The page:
Review: Moxyland by Lauren Beukes
Posted July 7, 2011on:
Moxyland, by Lauren Beukes
first published in 2008
where I got it: purchased new
why I read it: I really enjoyed Beukes’ Zoo City
in a not so distant future, connectivity is everything. Not only does your cell phone connect you to your friends and family (not to mention the internet), but the government and local police use it as a tracking device, and when necessary a punishment device. Disconnectivity by government order can equal a death sentence for some, as your phone is also your public transit pass, your pass to get into work, and your pass to get through certain city checkpoints. It also screams tech-based apartheid. May sound shocking to you and I, But to the youth and 20-somethings of South Africa, they grew up with this – to them it’s completely normal.
ahh, taking technologies and the social order and making their uncomfortable side effects feel normal, that’s just one thing Beukes excels at. All of our characters, Kendra,the art school drop out turned PR guinea pig; Toby, the LARPer with dreams of taking down the government; Tendeka the children’s charity organizer whose getting sick of losing funding; and Lerato, the programming genius who thinks she knows it all.
and speaking of programming, I’ve just got to tell you about some of the sweet-ass cyberpunk tech in this book: One of the characters has a video jacket. The fabric itself projects video that he records via his phone, sometimes live. Is hella cool. Kendra, desperate to sell her photographs at an art gallery opening takes a gig with an energy drink company.They inject her with nanobots that will keep her young and beautiful and in perfect shape, and addicted to their brand of energy drinks. Later in the story there is a scene with magnetic spray paint that you can embed LEDs into. The tech isn’t the main character or the main focus of this story, but it is damn cool.
Moxyland is written from each main characters point of view in turn, and not in a George R R Martin 3rd POV style, but in a in-their-heads first person POV. I’ll be honest, this took me a while to get used to. I’d be two pages into the next chapter and slightly confused before I realized the POV had changed. But once I got used to it, it was great to see everyone’s internal monologues, and as most of these characters interact with one another, it was just plain funny to know exactly what everyone thought of their compatriots. It was a nice little literary trick, and I do always enjoy a first person POV story.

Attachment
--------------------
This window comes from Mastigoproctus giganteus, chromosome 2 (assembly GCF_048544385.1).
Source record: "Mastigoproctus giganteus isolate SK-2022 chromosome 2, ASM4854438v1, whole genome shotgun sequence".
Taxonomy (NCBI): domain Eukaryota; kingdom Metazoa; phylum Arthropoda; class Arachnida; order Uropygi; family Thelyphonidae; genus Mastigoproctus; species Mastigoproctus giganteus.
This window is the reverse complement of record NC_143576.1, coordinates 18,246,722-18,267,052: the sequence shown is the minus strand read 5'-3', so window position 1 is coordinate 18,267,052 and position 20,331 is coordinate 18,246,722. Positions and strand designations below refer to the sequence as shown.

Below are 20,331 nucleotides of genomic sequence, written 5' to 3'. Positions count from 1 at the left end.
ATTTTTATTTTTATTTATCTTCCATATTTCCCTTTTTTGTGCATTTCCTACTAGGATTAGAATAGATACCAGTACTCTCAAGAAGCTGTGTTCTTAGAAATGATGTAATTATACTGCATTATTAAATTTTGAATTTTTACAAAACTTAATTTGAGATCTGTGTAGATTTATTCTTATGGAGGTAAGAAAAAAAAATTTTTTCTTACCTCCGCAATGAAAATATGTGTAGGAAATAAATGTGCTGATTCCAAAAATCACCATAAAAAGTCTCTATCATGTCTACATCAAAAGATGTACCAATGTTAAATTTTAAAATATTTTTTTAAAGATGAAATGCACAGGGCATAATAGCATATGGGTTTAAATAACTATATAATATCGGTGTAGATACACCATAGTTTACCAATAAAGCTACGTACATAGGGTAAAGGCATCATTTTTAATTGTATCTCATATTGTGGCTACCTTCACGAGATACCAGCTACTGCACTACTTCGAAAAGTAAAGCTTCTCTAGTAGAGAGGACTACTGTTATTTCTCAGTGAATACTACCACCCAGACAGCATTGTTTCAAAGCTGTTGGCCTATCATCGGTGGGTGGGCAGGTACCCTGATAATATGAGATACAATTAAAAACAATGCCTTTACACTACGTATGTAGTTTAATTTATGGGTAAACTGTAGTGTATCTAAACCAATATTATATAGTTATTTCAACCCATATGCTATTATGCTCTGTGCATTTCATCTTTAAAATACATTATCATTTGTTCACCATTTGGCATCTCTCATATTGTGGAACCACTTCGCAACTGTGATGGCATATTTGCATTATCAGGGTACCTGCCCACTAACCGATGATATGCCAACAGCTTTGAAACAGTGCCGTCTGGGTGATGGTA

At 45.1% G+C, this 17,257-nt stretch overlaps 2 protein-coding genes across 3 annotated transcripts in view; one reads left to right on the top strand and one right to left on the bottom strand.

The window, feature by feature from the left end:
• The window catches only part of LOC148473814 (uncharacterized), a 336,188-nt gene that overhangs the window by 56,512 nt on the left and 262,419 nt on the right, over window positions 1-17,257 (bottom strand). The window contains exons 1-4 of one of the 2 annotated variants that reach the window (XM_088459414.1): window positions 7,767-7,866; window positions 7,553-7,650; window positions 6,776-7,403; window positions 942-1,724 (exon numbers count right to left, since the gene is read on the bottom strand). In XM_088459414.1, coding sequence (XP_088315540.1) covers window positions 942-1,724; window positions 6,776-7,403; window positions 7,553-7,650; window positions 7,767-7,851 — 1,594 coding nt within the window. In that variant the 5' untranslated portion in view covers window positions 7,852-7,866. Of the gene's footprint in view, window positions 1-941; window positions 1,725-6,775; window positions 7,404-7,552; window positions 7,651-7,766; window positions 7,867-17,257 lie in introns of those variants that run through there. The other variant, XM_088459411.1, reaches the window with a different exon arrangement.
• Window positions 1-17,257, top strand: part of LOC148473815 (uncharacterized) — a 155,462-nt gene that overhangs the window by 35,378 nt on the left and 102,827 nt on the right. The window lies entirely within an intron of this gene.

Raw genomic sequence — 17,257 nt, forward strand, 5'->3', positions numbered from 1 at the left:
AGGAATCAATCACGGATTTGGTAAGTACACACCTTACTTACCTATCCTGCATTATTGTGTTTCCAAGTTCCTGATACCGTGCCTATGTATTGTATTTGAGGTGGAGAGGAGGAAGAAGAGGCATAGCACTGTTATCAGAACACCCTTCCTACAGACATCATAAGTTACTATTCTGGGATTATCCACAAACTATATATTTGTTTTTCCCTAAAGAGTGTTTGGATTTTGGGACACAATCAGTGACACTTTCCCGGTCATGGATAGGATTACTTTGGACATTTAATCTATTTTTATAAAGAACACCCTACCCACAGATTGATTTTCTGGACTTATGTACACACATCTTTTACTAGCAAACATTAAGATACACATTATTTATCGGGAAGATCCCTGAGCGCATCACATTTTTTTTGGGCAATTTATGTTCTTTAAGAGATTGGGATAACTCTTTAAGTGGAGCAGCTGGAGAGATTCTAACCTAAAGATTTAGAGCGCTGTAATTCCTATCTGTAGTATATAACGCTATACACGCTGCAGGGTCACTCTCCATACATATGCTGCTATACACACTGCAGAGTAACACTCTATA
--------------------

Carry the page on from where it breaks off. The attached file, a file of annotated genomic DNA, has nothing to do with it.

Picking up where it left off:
I could give you a summary of the plot, but the surface plot just doesn’t matter. There is something much bigger going on, and if I tell you anything, it will spoil everything.
Feeling a little like George Orwell meets William Gibson and then tempered by Cory Doctorow, Moxyland is cyberpunk-ish, fast paced, populated with flawed yet passionate characters, and once you figure out what’s going on – scary as hell. The characters may be great, and the tech is always fun, but folks, this is a book about ideas. A book about what’s possible, and not in a good way. These characters are in denial that they live in a dystopia. They’re all so sure they’re destined for a happy-ish ending. they’re all so sure the people they work for give a shit about them.
Let that sink in a bit.
Downsides of Moxyland are few: a tough start and an abrupt ending. It took me a few chapters worth to get used to the four sided first person POV (I really should have just read those chapters again before continuing), and when the end comes, it just punches you in the face and suddenly everything is over before you’re ready.
Moxyland is my second Beukes novel, but I think her first published. Yes, Moxyland is good, but I don’t feel it’s as polished as Beukes’ newer novel, Zoo City, which I read earlier this year. Could be personal preference of course, as I do usually prefer one main character over an ensemble piece. The first 50 pages or so of Moxyland were tough for me to get through – buckets of slang, character POV jumping around unexpectedly, I really got thrown in the deep end. I told myself that if I was still feeling any doubt about the book by page 100, that I’d put it down and give it a try another time. Well, by the time I got to page 100, I knew for a fact that Moxyland wasn’t going to be put down until I finished it that evening. And that’s exactly what happened.
If you enjoy Cory Doctorow, contemporary dystopias, and authors that don’t pull any punches when it comes to smacking you across the face, give Moxyland a try. Tough start aside, I’m really happy I picked it up.
Although I’m really tempted to say this book is not appropriate for the high school crowd as it deals with adult themes and is littered with adult language, the more I think about it, the more I think Moxyland would be a perfect required read for a 12 grade government class.